A little backstory, Ruby on Rails is a framework used for web development. Many companies use Ruby on Rails Github, Gojek and Airbnb. Ruby on Rails was created by David Heinemeier in 2003. Since it’s inception a lot has changed for this framework and developers are finding more complex uses for it. Ruby on Rails is based on the programming language Ruby and making small libraries to help development is a common practice among Rails users.
If you have developed a Rails application you must have heard of the term Gems. Gems are like libraries that are made to help simplify your Rails developing experience. In this tutorial, we will be looking into one of those Gems. Docsplit!
Docsplit is one of my favorite gems. I used this gem for my first Rails project, I noticed the docs can be improved upon and in this tutorial I wish to introduce to you this wonderful gem whilst trying to make clearer documentation on the PDF handling part of this gem.
Adding Docsplit to your Rails project
Of course, what would be a tutorial without an installation tutorial? Installing the Docsplit gem is like installing any other Gem. Assuming that you are using a Linux system, install GraphicsMagick and Poppler using sudo.
sudo apt-get install graphicsmagick sudo apt-get install poppler
GraphicsMagick and Poppler are mandatory for this gem to work, other dependencies need to be installed for some features to work but are not mandatory. One of the optional dependency that I recommend installing is pdftk. Install pdftk using sudo.
sudo apt-get install pdftk
After installing the dependencies add this line into your Gemfile.
Then before you run your Rails app run this in your command prompt.
Running your bundle will help you install gems that you added in your Gemfile.
Using Docsplit to Handle PDF
Extracting images from PDF
Docsplit allows extracting each page as images. In Docsplit there is an extract_images function, you can call the function like so:
Docsplit.extract_images([file_path], :format => [:jpg])
Docsplits extract_images function has six parameters. These six parameters accept file paths, file output, file size, output format, output page, and file density.
The format parameter is mandatory because it is needed to define what format the saved images would be in. file paths parameter is the first parameter to be passed, the file path parameter is relative to the location of the script. For example:
--| |-- script.rb | |-- example.pdf
Assuming the Ruby script is in the same directory as the PDF file then this is how you use Docsplit.extract_images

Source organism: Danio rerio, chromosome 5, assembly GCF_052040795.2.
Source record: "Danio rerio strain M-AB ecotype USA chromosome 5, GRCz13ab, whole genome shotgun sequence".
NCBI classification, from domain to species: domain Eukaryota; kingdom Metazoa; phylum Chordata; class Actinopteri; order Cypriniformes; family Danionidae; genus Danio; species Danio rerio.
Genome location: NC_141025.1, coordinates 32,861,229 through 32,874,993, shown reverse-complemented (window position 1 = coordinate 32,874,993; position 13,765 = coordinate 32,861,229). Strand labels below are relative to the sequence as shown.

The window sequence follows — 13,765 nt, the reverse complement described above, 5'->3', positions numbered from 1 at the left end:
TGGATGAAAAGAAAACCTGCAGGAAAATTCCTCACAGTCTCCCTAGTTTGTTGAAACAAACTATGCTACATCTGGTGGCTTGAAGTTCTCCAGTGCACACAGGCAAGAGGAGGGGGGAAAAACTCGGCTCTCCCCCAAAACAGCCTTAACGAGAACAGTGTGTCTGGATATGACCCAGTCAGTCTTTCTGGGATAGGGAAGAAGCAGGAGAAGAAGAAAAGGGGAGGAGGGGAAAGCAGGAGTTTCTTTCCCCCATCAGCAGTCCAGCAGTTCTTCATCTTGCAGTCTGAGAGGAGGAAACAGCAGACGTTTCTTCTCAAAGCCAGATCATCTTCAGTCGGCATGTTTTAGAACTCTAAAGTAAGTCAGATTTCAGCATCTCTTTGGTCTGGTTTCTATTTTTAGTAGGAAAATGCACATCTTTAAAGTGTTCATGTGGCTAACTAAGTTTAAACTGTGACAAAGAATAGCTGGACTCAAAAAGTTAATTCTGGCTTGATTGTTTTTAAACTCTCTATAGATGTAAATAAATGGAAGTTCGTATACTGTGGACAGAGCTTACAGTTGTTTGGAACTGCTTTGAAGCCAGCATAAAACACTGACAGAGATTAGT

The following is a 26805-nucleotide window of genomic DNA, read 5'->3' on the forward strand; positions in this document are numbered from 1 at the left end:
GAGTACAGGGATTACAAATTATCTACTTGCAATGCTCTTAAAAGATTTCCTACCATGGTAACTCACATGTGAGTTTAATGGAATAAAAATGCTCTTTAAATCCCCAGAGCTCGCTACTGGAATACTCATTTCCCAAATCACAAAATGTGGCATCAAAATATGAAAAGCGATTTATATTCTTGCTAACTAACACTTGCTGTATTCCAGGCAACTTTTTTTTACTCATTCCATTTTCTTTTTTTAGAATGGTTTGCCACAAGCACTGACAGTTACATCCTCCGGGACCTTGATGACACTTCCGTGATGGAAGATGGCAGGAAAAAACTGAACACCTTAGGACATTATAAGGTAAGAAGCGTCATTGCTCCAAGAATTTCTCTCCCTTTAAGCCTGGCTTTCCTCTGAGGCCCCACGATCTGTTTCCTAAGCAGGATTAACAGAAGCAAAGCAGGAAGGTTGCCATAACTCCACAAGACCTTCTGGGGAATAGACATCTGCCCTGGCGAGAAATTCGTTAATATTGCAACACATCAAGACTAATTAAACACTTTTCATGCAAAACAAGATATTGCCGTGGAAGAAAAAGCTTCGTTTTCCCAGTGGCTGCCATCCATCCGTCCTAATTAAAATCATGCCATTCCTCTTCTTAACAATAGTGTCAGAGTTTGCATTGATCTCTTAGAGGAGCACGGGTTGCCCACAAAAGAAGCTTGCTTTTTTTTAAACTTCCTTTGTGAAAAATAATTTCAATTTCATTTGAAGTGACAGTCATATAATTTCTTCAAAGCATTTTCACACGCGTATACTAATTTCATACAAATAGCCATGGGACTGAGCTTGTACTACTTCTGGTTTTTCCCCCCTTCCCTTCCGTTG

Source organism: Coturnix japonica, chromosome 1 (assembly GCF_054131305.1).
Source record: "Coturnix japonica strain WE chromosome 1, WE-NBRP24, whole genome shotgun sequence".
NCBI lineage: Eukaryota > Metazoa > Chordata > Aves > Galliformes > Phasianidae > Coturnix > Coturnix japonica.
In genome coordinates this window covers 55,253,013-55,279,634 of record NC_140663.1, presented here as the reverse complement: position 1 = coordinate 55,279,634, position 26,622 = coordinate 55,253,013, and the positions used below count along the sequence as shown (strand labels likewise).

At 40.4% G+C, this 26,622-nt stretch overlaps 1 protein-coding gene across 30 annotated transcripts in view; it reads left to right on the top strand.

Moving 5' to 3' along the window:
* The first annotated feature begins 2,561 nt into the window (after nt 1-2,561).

Docsplit.extract_images('example.pdf', :format => [:jpg])
The second parameter is the file output parameter if the file output parameter is not passed then the extracted images would be saved in the root of the Rails app. Otherwise, the file would be saved to the directory the file output parameter is pointing to.
Docsplit.extract_images('example.pdf', output: Rails.root.join('temp'), :format => [:jpg])
The size parameter controls the quality of the file output, it defines the desired file resolution.
Docsplit.extract_images('example.pdf', :size => '1000x', :format => [:jpg])
Next, the page parameter determines which page would be extracted as an image. If a page parameter is not passed then the function would extract all the pages. Example of using page parameters are like so:
Docsplit.extract_images('example.pdf', :page => 1, :format => [:jpg])
Lastly, the density parameter. According to the Docsplit docs the density parameter controls the DPI to rasterize the page to an image.
Extracting PDF metadata
Docsplit allows for PDF metadata extracting. Metadata that can be extracted are author, date, creator, keywords, producer, subject, title, and length. There is only one single parameter needed for this function, the file path parameter.
For example, let’s try getting a PDFs title. To do that we just need to run:
This function will return the title of the PDF, the return can be stored in a variable to keep the result. To extract other metadata categories we would only need to change the latter of the function.
Let’s do another example, to extract the author we only need to run:
From these two examples, extracting other types of metadata should be quite straightforward.
If you intend on extracting certain pages from a multiple page PDF. The extract_pages method would come in handy. Before trying to implement this method you need to make sure you have installed pdftk.
For example, if you want to extract the first page of a PDF you can do:
Docsplit.extract_pages('example.pdf', :pages => 1)
Otherwise, if you want to extract the third page of a PDF you can do:
Docsplit.extract_pages('example.pdf', :pages => 3)
To extract a range of pages. In this case page one to three you could do:
Docsplit.extract_pages('example.pdf', :pages => 1..3)
Docsplit is one of those gems that you should consider trying. It is a very useful tool for your Rails project when needed. This tutorial was written based on my personal experience in using Docsplit and much of it was based on the original Docsplit docs (do check it out if you are planning to use it). Cheers.
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